An exponential increase of the CTDIvol with increasing WED, was observed (figure 2A). The correlation of the WED and CTDIvol was significant (p < 0.01). The three dose outliers that were observed had a CTDIvol higher than expected for their patient size. Two of them (Nr. 2 & 3) could be explained by investigating the vertical positioning of the patient during the examination. Particularly, both of them were positioned closer to the tube during the localizer (> 3cm), causing magnification, for which literature demonstrates an increase of up to 30% for the CTDIvol of the spiral acquisition. Additionally, outlier number 2 had one arm down and in the beam path during the localizer and acquisition, which also results in an increase of CTDIvol. Similarly, outlier number 1 had both arms down and in the beam path, thus positioning was again the reason for the increase in CTDIvol.
The GNL was added as a third parameter to the CTDIvol vs WED analysis (figure 2B). A higher GNL (red) means more noisy images and thus a lower image quality. Outlier 1 and 2 had a relatively low GNL and thus a relatively high image quality. This was expected due to the higher CTDIvol of these cases. The third outlier had a GNL around the median of all examinations, since the increased CTDIvol was partially compensated by the increased attenuation of the arms in the beam path. Interestingly enough, a fourth outlier appeared, with higher GNL than the other examinations. In this case, the patient was positioned further from the tube (> 4cm), which caused minification on the localizer image. The patient resembled smaller and this caused a decrease of the CTDIvol during the spiral acquisition and thus an increase in GNL and a lower image quality. This outlier was missed when only two parameters were correlated (CTDIvol vs WED).Figure 2: A) The CTDIvol of the chest acquisition as a function of the water equivalent diameter (WED) of the patient, B) the global noise level (GNL) was added as a third parameter. The outliers are marked with a number.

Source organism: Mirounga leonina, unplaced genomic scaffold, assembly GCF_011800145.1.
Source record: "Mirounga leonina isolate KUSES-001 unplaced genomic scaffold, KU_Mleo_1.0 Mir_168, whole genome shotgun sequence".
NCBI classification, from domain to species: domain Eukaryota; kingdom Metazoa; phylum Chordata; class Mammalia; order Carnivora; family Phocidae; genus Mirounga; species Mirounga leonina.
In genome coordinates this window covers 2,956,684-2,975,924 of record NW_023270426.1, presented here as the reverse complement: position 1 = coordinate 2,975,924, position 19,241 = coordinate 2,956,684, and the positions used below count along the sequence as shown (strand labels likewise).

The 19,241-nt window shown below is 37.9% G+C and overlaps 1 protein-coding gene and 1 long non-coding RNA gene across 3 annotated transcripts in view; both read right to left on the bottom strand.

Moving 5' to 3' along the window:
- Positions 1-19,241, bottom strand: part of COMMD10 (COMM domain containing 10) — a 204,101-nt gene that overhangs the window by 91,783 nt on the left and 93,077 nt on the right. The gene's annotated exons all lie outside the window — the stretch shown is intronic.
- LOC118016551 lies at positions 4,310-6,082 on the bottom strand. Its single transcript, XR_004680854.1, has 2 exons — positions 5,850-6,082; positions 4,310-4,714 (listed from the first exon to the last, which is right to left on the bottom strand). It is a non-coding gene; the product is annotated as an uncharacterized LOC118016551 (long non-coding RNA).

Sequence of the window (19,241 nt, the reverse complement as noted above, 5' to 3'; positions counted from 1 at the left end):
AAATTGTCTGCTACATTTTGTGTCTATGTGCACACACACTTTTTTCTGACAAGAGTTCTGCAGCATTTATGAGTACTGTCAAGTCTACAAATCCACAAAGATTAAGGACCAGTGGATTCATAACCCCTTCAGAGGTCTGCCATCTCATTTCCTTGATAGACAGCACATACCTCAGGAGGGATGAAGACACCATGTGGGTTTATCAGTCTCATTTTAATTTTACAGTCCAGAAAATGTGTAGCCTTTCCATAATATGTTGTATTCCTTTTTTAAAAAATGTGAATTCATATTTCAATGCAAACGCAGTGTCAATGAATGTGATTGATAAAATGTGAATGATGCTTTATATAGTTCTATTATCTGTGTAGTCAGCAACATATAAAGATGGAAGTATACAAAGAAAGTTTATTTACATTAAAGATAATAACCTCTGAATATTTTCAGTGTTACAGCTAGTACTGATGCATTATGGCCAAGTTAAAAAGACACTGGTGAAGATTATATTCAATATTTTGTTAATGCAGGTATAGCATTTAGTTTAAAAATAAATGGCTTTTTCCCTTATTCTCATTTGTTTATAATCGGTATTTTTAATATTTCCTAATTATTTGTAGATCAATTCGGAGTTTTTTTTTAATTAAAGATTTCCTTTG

Tube output versus patient size gives a first indication of potential outliers. However, it is not always enough in order to identify all outliers and hidden problems. Extra relevant outliers could be detected by including an automated image quality index. In the current study, most outliers were caused by the patient positioning.
Calculation and combination of relevant parameters by a dose management system can save time to the user by highlighting real outliers and potential underlying problems.
Thorax, CT, Dosimetry, Physics, Quality Assurance
• An Dedulle has a PhD grant from the Flanders Innovation & Entrepreneurship agency [Grant No. HBC.2016.0233] and works as a PhD researcher for Qaelum NV in cooperation with the University of Leuven.
• Niki Fitousi is head of research in Qaelum NV.
• Jurgen Jacobs is CEO and co-founder of Qaelum NV.
• Hilde Bosmans is board member and co-founder of Qaelum NV.